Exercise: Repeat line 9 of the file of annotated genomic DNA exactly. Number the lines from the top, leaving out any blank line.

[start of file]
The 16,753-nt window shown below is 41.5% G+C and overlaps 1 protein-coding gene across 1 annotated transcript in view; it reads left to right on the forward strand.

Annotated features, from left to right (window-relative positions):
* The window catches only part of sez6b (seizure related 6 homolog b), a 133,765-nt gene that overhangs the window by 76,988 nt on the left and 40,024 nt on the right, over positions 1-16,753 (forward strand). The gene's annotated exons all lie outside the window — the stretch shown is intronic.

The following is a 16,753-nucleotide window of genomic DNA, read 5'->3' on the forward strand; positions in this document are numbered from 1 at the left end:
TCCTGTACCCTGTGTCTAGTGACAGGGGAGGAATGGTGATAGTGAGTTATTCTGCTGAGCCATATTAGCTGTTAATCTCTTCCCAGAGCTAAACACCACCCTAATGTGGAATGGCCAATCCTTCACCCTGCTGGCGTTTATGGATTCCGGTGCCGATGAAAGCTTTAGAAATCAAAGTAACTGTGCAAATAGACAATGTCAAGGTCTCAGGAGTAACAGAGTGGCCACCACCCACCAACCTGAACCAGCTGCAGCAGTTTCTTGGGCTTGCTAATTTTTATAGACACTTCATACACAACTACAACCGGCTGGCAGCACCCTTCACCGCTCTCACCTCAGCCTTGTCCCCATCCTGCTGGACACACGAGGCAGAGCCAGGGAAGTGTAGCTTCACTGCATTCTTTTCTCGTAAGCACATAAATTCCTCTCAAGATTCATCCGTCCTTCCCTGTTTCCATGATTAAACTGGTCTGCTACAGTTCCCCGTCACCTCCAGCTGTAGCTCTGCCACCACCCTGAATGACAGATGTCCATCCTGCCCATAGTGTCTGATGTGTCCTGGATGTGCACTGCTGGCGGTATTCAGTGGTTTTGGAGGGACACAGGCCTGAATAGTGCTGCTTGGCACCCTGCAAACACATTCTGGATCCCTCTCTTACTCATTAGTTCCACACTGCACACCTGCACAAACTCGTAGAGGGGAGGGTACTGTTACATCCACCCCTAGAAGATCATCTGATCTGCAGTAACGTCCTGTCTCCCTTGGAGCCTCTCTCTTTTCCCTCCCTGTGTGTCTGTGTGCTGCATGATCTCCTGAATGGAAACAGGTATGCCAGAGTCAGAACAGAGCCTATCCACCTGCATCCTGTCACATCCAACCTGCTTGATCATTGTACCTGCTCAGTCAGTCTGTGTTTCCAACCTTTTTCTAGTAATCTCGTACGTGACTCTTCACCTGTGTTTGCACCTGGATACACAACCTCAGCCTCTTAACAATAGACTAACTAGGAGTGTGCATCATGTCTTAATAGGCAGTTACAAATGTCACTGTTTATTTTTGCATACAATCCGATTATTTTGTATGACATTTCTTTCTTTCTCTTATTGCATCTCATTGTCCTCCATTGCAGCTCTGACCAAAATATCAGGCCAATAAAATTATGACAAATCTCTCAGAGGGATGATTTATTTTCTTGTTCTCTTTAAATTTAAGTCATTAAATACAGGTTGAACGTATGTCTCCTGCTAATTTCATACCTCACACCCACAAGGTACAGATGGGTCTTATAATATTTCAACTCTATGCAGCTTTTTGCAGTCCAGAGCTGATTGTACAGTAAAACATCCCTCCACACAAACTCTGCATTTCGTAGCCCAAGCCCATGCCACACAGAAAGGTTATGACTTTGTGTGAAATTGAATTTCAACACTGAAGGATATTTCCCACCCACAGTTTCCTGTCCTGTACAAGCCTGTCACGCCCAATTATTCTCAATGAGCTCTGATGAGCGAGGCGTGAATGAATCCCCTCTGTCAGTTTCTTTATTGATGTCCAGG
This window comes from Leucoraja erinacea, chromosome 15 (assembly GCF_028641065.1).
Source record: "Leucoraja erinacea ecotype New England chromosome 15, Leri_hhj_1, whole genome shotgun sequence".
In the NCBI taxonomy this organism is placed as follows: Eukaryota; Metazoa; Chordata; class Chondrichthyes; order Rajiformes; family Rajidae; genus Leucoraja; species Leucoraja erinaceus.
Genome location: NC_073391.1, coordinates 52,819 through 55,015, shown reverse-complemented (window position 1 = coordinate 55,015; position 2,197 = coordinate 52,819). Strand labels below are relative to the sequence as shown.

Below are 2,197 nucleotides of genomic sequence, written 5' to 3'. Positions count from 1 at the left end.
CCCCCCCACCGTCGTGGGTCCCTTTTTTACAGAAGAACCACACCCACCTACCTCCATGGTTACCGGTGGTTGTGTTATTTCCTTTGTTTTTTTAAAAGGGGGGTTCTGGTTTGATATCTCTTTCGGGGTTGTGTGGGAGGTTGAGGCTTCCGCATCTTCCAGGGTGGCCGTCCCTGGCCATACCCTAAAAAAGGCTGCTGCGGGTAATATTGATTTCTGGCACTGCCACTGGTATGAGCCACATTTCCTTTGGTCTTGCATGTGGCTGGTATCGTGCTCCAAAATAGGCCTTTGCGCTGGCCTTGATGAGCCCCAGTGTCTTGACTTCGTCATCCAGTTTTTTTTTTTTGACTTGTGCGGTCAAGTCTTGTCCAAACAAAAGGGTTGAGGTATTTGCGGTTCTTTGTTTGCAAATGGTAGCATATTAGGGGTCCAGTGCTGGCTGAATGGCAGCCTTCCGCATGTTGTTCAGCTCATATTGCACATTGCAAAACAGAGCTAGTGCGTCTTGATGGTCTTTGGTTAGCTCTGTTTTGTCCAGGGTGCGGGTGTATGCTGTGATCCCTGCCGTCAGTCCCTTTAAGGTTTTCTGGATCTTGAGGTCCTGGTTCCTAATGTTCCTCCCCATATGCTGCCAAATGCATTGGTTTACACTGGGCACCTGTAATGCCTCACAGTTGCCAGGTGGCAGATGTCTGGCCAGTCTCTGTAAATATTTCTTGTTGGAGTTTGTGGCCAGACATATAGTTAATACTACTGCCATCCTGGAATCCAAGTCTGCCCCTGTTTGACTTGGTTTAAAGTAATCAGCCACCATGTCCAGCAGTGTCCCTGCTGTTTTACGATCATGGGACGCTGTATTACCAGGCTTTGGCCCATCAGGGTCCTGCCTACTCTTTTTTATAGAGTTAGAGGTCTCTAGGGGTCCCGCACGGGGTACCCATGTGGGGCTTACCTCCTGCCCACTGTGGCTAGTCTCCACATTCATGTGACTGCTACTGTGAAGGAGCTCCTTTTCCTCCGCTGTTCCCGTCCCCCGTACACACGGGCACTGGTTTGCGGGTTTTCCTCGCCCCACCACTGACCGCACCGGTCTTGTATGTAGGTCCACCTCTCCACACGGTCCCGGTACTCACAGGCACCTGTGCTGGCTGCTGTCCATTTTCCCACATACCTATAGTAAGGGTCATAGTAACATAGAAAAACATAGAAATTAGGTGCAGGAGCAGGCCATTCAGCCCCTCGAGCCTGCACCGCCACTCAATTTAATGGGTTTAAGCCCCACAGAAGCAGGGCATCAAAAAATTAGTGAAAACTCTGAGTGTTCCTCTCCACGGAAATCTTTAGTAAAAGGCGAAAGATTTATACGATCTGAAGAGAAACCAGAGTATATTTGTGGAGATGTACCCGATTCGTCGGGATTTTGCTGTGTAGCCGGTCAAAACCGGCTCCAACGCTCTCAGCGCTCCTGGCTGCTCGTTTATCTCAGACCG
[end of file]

Genome location: NC_073391.1, coordinates 52,819 through 55,015, shown reverse-complemented (window position 1 = coordinate 55,015; position 2,197 = coordinate 52,819). Strand labels below are relative to the sequence as shown.